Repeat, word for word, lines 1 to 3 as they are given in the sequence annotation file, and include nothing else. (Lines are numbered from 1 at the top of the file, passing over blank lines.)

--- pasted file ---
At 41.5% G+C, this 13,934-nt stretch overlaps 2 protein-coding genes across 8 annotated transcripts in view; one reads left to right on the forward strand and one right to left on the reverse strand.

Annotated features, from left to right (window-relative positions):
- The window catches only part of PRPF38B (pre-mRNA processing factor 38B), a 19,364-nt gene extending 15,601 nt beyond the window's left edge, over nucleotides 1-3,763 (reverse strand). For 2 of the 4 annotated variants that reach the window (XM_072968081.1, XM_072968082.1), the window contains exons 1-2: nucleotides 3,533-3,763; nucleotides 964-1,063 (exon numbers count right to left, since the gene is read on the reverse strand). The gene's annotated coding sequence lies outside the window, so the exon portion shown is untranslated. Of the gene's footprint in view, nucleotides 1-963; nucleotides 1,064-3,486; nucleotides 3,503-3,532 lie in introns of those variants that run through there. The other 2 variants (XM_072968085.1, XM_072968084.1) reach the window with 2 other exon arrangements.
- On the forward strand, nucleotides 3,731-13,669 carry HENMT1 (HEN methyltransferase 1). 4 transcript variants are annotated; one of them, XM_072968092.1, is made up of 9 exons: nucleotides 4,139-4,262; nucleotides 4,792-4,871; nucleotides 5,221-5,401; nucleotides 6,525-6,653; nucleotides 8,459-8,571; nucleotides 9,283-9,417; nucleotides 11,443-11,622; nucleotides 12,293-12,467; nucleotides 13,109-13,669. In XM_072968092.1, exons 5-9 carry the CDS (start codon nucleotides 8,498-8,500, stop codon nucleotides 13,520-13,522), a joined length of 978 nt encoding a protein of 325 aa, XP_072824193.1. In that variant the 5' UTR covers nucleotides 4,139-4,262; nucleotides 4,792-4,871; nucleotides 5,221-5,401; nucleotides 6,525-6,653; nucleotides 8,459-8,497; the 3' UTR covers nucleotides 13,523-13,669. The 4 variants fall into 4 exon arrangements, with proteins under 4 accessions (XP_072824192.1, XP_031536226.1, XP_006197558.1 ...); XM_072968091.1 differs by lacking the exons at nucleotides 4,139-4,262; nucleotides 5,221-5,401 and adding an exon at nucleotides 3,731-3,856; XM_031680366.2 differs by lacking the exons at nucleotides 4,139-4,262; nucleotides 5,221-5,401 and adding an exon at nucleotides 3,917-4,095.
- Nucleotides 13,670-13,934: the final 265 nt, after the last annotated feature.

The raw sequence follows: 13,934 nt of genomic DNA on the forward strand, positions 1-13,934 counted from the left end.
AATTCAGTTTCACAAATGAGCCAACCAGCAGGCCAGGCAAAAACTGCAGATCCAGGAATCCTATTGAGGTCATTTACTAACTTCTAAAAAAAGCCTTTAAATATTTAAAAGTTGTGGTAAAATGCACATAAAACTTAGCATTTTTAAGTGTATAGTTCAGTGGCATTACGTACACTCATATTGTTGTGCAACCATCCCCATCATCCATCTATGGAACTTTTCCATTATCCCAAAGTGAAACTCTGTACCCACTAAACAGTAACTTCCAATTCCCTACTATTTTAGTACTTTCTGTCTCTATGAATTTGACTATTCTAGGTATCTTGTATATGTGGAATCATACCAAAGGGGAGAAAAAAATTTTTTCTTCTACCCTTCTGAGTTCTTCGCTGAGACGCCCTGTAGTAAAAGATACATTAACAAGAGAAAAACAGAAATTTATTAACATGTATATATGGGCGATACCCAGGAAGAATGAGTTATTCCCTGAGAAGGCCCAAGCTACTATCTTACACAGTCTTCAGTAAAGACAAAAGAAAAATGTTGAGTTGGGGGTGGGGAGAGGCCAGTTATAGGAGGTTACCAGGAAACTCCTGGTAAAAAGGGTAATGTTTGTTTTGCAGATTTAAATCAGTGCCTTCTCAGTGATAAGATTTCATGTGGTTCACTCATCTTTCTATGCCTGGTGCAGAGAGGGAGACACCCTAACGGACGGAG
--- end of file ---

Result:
At 41.5% G+C, this 13,934-nt stretch overlaps 2 protein-coding genes across 8 annotated transcripts in view; one reads left to right on the forward strand and one right to left on the reverse strand.

Annotated features, from left to right (window-relative positions):
- The window catches only part of PRPF38B (pre-mRNA processing factor 38B), a 19,364-nt gene extending 15,601 nt beyond the window's left edge, over nucleotides 1-3,763 (reverse strand). For 2 of the 4 annotated variants that reach the window (XM_072968081.1, XM_072968082.1), the window contains exons 1-2: nucleotides 3,533-3,763; nucleotides 964-1,063 (exon numbers count right to left, since the gene is read on the reverse strand). The gene's annotated coding sequence lies outside the window, so the exon portion shown is untranslated. Of the gene's footprint in view, nucleotides 1-963; nucleotides 1,064-3,486; nucleotides 3,503-3,532 lie in introns of those variants that run through there. The other 2 variants (XM_072968085.1, XM_072968084.1) reach the window with 2 other exon arrangements.